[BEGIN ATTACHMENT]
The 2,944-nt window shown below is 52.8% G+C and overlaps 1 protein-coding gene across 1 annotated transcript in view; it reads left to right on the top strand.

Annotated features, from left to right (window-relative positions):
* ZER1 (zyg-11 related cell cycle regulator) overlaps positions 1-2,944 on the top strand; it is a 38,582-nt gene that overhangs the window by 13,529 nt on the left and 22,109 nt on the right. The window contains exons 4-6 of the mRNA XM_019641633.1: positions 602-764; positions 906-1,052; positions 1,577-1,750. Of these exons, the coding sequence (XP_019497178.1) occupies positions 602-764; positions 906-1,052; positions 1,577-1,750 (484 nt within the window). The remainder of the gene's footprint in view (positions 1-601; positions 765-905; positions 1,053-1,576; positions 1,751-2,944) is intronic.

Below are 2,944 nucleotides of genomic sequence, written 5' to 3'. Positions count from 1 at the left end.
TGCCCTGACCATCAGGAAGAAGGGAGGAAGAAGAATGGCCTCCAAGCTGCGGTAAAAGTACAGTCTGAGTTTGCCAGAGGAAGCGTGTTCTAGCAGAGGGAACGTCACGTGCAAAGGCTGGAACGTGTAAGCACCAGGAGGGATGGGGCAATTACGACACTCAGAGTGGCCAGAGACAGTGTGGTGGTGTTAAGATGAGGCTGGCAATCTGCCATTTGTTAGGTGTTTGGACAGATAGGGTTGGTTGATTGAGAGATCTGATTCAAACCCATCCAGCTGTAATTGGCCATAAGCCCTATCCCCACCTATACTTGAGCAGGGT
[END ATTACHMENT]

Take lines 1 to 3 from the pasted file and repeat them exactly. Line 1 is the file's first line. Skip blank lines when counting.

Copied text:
The 2,944-nt window shown below is 52.8% G+C and overlaps 1 protein-coding gene across 1 annotated transcript in view; it reads left to right on the top strand.

Annotated features, from left to right (window-relative positions):
* ZER1 (zyg-11 related cell cycle regulator) overlaps positions 1-2,944 on the top strand; it is a 38,582-nt gene that overhangs the window by 13,529 nt on the left and 22,109 nt on the right. The window contains exons 4-6 of the mRNA XM_019641633.1: positions 602-764; positions 906-1,052; positions 1,577-1,750. Of these exons, the coding sequence (XP_019497178.1) occupies positions 602-764; positions 906-1,052; positions 1,577-1,750 (484 nt within the window). The remainder of the gene's footprint in view (positions 1-601; positions 765-905; positions 1,053-1,576; positions 1,751-2,944) is intronic.